Twenty years ago, on December 25, 1991, Mikhail Gorbachev resigned as president of the Soviet Union, declaring the office extinct and dissolving the Union of Soviet Socialist Republics, a massive communist empire that had existed since 1922. The USSR had been in a long economic stagnation when Gorbachev came to power in 1985. In order to bring about change, he introduced several reforms, including perestroika and glasnost (openness). Glasnost opened the floodgates of protest and many republics made moves toward independence, threatening the continued existence of the USSR. In August of 1991, a group of Communist Party hardliners frustrated by the separatist movement attempted to stage a coup. They quickly failed due to a massive show of civil resistance — but the already-faltering government was destabilized even further by the attempt. By December of 1991, 16 Soviet republics had declared their independence, and Gorbachev handed over power to Russian president Boris Yeltsin, ending the USSR. Collected here are photos from those tumultuous months 20 years ago.
A woman reaches into her bag, which rests on a fallen Soviet hammer-and-sickle on a Moscow street in 1991. December 25, 2011 will mark the 20th anniversary of the fall of the Soviet Union.
Lithuanians carry Lithuanian flags in the center of Vilnius on January 10, 1990, during demonstration asking for the country’s independence. In early 1990, Sajudis-Reform Movement of Lithuania backed candidates won the elections to the Lithuanian Supreme Soviet. On March 11, 1990, the Supreme Soviet proclaimed the re-establishment of Lithuanian independence. The Baltic republics were in forefront of the struggle for independence and Lithuania was the first of the Soviet republics to declare independence.
Soviet President Mikhail Gorbachev, center, in animated conversation with residents of Vilnius, Lithuania, on Thursday, January 11, 1990. Gorbachev was in the Lithuanian capital to press for reversal of the local communist party’s decision to split from Moscow and to slow the republic’s drive for complete independence.
A crowd blocks the passage of Soviet tanks on a road near Ganja, formerly Kirovabad, in Soviet Azerbaijan, on January 22, 1990. Troops sent into the area last week to quell ethnic violence met both armed and peaceful resistance.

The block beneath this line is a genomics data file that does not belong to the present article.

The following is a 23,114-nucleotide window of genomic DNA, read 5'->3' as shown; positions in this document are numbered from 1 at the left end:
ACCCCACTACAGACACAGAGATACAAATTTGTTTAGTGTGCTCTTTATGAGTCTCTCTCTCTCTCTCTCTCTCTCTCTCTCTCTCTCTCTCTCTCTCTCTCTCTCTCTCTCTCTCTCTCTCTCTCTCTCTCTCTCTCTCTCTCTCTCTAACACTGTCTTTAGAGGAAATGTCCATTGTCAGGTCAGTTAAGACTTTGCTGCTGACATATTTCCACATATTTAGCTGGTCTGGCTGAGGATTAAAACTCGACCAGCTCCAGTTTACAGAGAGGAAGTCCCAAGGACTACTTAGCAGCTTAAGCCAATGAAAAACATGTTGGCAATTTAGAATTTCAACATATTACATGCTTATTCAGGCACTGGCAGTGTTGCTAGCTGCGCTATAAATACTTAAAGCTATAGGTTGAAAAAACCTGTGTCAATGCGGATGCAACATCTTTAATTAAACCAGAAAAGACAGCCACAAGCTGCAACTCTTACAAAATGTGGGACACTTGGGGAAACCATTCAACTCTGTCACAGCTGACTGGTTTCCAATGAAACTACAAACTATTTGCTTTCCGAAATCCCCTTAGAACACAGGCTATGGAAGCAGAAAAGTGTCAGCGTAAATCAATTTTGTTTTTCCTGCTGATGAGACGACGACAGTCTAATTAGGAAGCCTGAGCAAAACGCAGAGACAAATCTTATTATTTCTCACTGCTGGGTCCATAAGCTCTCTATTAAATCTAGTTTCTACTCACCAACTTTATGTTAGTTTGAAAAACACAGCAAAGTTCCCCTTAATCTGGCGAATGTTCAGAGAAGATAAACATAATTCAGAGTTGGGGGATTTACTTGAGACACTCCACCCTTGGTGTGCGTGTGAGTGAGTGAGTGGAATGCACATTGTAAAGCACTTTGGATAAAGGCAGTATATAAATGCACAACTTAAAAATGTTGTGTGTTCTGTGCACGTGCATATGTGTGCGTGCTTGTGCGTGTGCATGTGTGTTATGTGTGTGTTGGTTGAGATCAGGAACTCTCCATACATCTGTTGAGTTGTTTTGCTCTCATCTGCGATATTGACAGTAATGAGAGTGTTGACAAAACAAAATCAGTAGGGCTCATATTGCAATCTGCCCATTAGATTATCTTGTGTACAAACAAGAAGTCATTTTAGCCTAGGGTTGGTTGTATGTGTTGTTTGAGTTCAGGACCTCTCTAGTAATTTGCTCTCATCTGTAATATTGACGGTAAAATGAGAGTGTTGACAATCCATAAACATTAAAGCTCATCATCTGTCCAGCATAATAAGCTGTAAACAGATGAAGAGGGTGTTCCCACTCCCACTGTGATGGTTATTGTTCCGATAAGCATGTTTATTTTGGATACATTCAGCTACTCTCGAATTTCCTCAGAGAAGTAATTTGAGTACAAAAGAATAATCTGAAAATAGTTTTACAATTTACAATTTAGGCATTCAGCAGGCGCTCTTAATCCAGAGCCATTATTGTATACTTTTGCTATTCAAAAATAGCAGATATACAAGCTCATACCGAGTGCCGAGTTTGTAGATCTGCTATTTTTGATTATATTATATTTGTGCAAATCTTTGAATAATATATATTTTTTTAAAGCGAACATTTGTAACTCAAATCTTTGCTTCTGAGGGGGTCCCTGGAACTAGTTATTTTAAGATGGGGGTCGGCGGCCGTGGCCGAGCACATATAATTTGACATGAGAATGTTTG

People buy teacups in the Vilnius downtown shop on Friday, April 27, 1990. Despite an economic blockade of Lithuania by Soviet forces, shops in Vilnius are well supplied with food and other goods as Lithuania entered the 10th day of a blockade.
Residents face a cordon of Soviet Interior Ministry troops in front of the local Communist Party Headquarters in the Tajikistan capital of Dushanbe, on February 15, 1990. Soviet authorities declared a state of emergency in the city, following ethnic rioting.
Two Soviet paratroopers inspect weapons confiscated from a local militia organization in Kaunas, Lithuania on Sunday, March 26, 1990. Soviet President Gorbachev ordered all Lithuanians to surrender their firearms to Soviet authorities.
Soviet mothers who lost their sons in the Red Army are held back by State militia as they hold photographs of their loved ones in Red Square, on Monday, December 24, 1990. A group of about 200 Soviet parents who have all lost sons through ethnic violence and accidents within the Soviet armed services demonstrated outside the Kremlin. 6,000 Soviet service men were killed during 1990.
About 100,000 demonstrators march on the Kremlin in Moscow on January 20, 1991. Many called for the resignation of Soviet President Mikhail Gorbachev protesting against the Soviet army crackdown against the nationalist Lithuanian authorities. Lithuania had been the first Baltic Republic to proclaim its independence in March 1990.
Soviet soldiers patrol an emptied Red Square in Moscow, on March 27, 1991, after the area had been blocked off in anticipation of a pro-Yeltsin rally.
Anti-Soviet political graffiti filled an entire wall in Vilnius on January 17, 1991. The wall surrounding the Lithuanian parliament was erected to defend against a possible raid by Soviet troops. Many Soviet army deserters pinned their draft cards to a defaced poster of President Mikhail Gorbachev.
In this photo taken on January 13, 1991, a Lithuanian demonstrator runs in front of a Soviet Red Army tank during an assault on the Lithuanian Radio and Television station in Vilnius. Soviet troops opened fire on unarmed civilians in Vilnius, killing 13 people and injuring 100 others.
An armed Lithuanian volunteer guard wakes up as his fellow compatriot slept in Vilnius, Lithuania, on January 23, 1991. Hundreds of gunmen held vigil in the heavily fortified Lithuanian parliament while Soviet President Mikhail Gorbachev urged all Baltic republics to prevent further violence.